- The ETS require non-medically trained individuals to be in the health screening business. Daily screenings add another 30 minutes at the start of a shift. Multiply that by every shift of every crew and less work is being accomplished across the Commonwealth. Individuals must take accountability for their own health and not report to work if they are exhibiting symptoms of COVID-19. It’s been over six months; Virginians should be very well aware of COVID-19 symptoms. RAMCA member companies have generous paid sick leave policies that cover COVID-19 absences. This relieves the employee of being forced to choose between working and staying home. These daily screenings take crew leaders away from performing their other job duties, impacting overall productivity.
- The nature of the construction bidding process did not allow companies to properly bid jobs to include the increased costs of disinfecting materials, man hours spent cleaning and the man hours necessary to perform health screenings. If these burdensome standards become permanent and lack the flexibility to change with the science, future bids will include these increased costs of doing business, ultimately increasing costs of future projects for the Commonwealth.
- Construction job tasks falls into the “Low” and “Medium” (16VAC25-220-30) exposure category. The ETS use “Grave” danger to regulate ALL businesses in Virginia, yet the great majority of deaths in the Commonwealth were patients over 70 years old. On September 23rd, 2020 the Virginia Department of Health (VDH) Dashboard reported 79% or 2269 of the 2882 reported deaths were 70+. It is unlikely many of those over the age of 70 were actively still in the workforce. Of the total 2882, the remaining 613 deaths over the 6 month period represent a .007% death rate in Virginia based on the population of 8,536,0003. Further as of September 23rd, 54% or 1556 deaths were patients in long-term care and correctional facilities. As not all of the 1556 deaths fall into the over 70 category, it is likely that less than 613 deaths were potentially working Virginians. Employment data or how and where exposure occurred is not included in the reporting.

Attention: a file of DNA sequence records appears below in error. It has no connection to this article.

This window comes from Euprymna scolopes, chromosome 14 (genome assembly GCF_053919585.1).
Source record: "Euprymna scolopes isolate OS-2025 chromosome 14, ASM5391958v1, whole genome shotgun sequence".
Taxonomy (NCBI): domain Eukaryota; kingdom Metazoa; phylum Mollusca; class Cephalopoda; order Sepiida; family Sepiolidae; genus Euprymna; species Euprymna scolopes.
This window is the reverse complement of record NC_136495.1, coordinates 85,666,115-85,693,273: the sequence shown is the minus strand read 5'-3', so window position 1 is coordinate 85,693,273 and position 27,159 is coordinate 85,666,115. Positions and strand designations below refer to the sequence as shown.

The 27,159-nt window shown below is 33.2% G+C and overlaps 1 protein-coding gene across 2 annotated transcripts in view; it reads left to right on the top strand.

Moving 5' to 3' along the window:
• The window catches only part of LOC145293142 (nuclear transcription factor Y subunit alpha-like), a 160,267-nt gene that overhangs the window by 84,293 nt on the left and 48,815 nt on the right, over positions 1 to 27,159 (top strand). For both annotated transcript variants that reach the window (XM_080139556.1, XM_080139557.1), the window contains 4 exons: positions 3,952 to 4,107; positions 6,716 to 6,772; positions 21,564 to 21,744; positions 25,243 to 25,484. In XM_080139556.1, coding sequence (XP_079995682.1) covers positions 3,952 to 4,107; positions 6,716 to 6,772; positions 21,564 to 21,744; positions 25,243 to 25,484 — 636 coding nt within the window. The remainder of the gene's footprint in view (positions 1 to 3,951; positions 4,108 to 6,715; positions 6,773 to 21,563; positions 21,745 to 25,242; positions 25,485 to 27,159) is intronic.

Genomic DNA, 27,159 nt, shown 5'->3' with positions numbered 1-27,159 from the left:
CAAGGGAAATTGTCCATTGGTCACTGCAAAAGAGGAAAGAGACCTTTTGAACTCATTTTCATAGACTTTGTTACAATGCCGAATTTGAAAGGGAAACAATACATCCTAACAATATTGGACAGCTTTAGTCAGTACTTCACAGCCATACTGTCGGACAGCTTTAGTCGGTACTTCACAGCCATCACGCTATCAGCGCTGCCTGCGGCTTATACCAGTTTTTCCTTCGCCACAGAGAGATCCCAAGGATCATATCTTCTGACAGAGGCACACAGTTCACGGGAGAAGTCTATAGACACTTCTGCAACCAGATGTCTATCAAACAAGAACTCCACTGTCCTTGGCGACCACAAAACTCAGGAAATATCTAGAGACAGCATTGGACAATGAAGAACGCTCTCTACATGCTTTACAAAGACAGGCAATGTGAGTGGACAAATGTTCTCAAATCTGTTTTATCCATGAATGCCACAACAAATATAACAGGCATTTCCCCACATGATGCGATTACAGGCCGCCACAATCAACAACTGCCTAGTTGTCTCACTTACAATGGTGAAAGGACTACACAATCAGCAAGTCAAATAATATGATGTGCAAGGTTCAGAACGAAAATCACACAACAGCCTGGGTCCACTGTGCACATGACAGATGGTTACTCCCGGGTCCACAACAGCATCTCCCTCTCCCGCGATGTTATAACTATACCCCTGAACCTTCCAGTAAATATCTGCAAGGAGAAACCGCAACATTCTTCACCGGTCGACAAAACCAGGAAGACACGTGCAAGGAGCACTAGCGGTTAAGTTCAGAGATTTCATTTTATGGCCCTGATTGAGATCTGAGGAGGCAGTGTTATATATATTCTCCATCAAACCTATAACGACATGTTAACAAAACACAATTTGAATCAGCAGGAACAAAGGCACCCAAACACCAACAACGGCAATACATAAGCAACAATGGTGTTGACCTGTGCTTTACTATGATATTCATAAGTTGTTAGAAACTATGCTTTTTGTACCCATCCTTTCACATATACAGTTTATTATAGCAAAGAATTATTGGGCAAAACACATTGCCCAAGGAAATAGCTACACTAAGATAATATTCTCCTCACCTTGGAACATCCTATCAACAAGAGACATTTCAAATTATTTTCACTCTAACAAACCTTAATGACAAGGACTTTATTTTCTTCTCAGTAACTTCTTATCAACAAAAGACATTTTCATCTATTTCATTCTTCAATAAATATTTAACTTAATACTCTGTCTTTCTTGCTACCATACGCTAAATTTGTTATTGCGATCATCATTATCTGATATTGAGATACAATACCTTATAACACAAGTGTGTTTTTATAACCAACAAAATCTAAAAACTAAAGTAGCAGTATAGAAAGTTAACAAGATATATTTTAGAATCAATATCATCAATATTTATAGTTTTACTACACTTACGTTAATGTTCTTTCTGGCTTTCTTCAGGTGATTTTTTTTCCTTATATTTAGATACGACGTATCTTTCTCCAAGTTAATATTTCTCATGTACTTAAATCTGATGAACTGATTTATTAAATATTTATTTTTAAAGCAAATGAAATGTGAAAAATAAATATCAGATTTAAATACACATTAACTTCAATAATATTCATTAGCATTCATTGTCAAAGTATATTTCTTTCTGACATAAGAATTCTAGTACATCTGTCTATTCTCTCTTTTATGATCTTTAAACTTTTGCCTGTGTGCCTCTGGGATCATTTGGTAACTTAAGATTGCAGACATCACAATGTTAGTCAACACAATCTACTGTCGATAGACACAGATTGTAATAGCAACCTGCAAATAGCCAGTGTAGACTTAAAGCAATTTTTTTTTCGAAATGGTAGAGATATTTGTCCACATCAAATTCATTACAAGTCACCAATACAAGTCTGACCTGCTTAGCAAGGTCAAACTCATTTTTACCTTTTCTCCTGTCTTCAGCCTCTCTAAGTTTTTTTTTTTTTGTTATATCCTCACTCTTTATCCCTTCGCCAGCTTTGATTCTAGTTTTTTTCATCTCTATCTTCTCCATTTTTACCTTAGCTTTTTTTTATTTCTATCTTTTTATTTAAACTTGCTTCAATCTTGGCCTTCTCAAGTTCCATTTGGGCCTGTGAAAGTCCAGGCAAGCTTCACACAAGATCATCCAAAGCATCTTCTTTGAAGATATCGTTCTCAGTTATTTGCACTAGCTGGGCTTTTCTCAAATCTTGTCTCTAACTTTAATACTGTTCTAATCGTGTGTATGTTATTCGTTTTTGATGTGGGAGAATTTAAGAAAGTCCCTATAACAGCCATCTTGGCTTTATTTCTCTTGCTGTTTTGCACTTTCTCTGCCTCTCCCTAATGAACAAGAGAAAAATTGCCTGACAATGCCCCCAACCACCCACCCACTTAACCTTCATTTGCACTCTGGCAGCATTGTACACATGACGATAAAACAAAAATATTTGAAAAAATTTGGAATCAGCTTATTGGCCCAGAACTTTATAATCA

- With the likely death rate for working Virginians to be less than .007%, the definition of “Grave” danger used to regulate ALL businesses in Virginia, must be reviewed. There is no empirical evidence that “Low” and “Medium” risk workplaces present a “grave” danger to employees. In fact, as the ETS has been in place for less than 2 months, the CDC and OSHA guidelines the Construction industry has been using for the past six months have effectively protected the health and safety of our workers.
Further, I am firmly opposed to any amendment to include other flus, viruses, cold or other communicable diseases in any permanent standard. There is no one-size fits all plan to combat a wide variety of infectious illnesses.
The ETS is burdensome, obsolete, difficult to enforce, costly in time and money, and lacks the flexibility to adapt to current science and innovation. I am strongly opposed to the adoption of these as a Permanent Standard for what is a temporary health emergency.
The construction industry remains committed to the safety of our workers and the citizens of the Commonwealth. I welcome the opportunity to work with all stakeholders to develop any necessary policies regarding the health and safety of workers in the construction industry.
Thank you for the opportunity to publicly comment.
Vanessa L Patterson
Vanessa L. Patterson
“Digging and Building in Central Virginia for 55 Years”
1 U.S Bureau of Labor Statistics 2019 State Occupational Employment and Wage Estimates, Virginia
2 U.S Bureau of Labor Statistics 2019 State Occupational Employment and Wage Estimates, Virginia
3 2019 United States Census Bureau